“The visit was a success!” Associate Vice President of Academic Effectiveness Nelly Lejter said of a recent visit from the New England Association of School and Colleges (NEASC).  “It was a real team effort, and it showed.”

In early November, the Commission on Institutions of Higher Education, the component of NEASC involved with accreditation for every college and university in this region, sent executives and senior administrators from other colleges in New England to NEC’s campus for a “Focused Visit.”

Focused Visits can occur at any time in the interim period, which NEC is currently in; the institution’s last major re-accreditation process, the Comprehensive Review, was in 2014 and the 5-year review won’t take place until 2019.  In between these reviews, NEASC, which is an agency that has worked to define and uphold high standards in the area of education from pre-K to the doctorate level, is in constant contact with its universities.  So this visit was no surprise.

“NEASC told NEC that they would like to learn more about what we are doing on a number of areas,” said Lejter.

These areas included establishing a more systematic method to the application of institutional data, evaluating the Ed.D. Program, making certain of the quality of academic programs and the efficiency of institutional governance considering recent early retirements of faculty, reaching goals set for enrollment/retention/graduation, and continuing to reinforce financial stability.

Lejter’s role was to assist different groups and departments at NEC in producing the information and inputs required to compile a great report and prepare for an excellent visit.

“Under the umbrella of Academic Affairs, I worked under the guidance of our Interim Vice President of Academic Affairs John O’Connor in endless meetings, and carried out specific tasks, including putting together and doing the final write-up of the report,” Lejter said.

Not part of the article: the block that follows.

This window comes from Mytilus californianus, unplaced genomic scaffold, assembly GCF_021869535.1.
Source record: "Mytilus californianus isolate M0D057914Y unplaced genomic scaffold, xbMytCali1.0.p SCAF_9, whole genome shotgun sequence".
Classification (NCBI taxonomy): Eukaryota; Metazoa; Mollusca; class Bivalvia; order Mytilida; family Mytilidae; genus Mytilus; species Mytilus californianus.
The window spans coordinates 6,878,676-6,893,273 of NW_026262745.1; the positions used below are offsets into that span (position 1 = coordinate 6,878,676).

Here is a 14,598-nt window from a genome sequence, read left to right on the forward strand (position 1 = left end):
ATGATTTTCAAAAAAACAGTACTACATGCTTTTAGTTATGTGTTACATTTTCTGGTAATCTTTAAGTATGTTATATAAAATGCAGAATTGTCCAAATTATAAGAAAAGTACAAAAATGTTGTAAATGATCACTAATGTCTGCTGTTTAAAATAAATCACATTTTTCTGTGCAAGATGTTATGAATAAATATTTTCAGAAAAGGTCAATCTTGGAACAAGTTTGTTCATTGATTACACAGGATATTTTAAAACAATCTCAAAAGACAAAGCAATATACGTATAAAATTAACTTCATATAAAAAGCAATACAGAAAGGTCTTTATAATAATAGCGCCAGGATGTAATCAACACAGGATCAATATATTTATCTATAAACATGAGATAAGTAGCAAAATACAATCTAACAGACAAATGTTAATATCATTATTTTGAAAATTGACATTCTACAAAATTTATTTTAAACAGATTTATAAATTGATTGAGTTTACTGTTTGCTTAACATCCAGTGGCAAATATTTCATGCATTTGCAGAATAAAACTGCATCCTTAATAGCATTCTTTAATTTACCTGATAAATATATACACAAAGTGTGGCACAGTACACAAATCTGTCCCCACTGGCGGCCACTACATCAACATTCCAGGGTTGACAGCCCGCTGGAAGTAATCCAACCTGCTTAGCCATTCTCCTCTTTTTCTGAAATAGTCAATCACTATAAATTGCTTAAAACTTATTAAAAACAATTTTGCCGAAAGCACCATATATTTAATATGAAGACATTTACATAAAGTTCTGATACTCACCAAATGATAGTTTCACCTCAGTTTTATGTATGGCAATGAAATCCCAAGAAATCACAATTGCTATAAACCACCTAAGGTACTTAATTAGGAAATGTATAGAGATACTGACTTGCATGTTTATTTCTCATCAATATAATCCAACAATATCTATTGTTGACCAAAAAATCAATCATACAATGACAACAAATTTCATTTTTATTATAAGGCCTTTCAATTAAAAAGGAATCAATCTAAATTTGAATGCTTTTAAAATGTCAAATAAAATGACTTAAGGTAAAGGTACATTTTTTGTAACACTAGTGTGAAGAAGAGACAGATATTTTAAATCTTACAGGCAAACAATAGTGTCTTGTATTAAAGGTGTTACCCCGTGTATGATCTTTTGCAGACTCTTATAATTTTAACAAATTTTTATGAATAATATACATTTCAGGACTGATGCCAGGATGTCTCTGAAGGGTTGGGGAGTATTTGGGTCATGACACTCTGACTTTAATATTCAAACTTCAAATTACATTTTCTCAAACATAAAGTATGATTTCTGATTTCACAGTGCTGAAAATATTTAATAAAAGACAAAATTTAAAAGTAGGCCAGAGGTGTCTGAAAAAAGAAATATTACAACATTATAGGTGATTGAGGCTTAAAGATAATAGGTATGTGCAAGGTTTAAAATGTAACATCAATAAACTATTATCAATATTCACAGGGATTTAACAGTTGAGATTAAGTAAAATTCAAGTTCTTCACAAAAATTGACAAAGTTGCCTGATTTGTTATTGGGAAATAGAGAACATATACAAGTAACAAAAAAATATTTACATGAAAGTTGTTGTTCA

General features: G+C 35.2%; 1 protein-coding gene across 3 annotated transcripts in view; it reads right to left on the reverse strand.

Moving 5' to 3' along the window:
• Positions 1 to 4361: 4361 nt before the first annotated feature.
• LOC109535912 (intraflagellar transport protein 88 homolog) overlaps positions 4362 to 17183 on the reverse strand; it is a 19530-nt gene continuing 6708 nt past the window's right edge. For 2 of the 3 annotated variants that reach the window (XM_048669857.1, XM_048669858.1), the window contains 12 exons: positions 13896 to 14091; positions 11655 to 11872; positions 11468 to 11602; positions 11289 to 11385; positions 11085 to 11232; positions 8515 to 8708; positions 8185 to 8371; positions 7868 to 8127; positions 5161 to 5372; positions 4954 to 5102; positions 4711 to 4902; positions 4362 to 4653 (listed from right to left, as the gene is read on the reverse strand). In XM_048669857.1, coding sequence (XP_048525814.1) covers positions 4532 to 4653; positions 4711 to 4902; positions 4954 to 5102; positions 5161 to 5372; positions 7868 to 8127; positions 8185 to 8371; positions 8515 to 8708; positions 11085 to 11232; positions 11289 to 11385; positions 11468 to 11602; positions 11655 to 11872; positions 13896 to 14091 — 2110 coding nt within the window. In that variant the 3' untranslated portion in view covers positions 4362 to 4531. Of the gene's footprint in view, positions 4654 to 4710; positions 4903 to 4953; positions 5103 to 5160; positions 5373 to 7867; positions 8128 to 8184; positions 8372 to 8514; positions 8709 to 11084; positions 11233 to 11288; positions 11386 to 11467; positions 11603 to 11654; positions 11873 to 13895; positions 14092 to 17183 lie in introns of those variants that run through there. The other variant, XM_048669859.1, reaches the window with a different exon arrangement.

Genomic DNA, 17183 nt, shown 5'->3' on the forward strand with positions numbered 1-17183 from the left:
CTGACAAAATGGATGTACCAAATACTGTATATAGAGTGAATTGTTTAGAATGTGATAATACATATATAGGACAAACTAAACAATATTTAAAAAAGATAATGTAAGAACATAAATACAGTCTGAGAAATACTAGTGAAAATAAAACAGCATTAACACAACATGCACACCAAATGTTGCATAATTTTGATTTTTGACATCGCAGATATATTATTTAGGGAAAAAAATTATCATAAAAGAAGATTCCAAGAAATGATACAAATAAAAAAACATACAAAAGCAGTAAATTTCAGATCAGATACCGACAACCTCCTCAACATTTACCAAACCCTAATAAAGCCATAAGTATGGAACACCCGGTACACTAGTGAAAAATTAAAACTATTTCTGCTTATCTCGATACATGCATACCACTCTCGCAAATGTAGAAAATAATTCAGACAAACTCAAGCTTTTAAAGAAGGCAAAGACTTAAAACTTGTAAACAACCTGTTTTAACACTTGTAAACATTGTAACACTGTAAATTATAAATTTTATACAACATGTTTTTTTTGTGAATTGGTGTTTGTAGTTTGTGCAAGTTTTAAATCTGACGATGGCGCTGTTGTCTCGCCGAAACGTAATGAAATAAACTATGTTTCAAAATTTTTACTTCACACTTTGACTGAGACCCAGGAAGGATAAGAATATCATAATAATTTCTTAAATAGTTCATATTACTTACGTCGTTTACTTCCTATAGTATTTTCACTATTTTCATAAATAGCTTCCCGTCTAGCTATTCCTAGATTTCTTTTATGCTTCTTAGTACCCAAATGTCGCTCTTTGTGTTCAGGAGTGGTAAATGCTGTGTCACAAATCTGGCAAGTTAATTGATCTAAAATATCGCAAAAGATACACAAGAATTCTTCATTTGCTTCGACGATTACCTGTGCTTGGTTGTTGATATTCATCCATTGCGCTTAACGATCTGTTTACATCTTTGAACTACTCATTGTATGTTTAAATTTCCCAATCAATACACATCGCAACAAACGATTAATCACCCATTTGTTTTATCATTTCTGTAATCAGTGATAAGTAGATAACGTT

This project provided Lejter the opportunity to communicate with many individuals across the campus and learn about their role at the college and their long-term goals. She was able to see how their efforts connect with NEC’s Strategic Plan and overall goals and mission. Lejter felt the resulting report along with the experience of the visit provided evidence that NEC’s community works well together and produces great results.

“Maintaining accreditation with NEASC’s Commission on Higher Education is key,” Lejter said, “in how it indicates to the public as well as to other agencies that the programs offered provide a high quality education.”

Like NEC’s own President and Vice President of Finance who have completed peer-reviews with NEASC at other universities, the visiting members came from institutions like NEC.

“They learn from us as much as we learn from them,” said Lejter.

Soon, the team that visited will write a report, which NEC will check for factual errors before it is sent to NEASC.  Then the college will eventually receive a letter of feedback.

Although the five-year review is a few years away and the ten-year won’t be until 2024, Lejter said, “It is really a process that takes place continuously, which is a great thing, because it helps keep us ‘on our toes’ in terms of quality and continuous improvement.”

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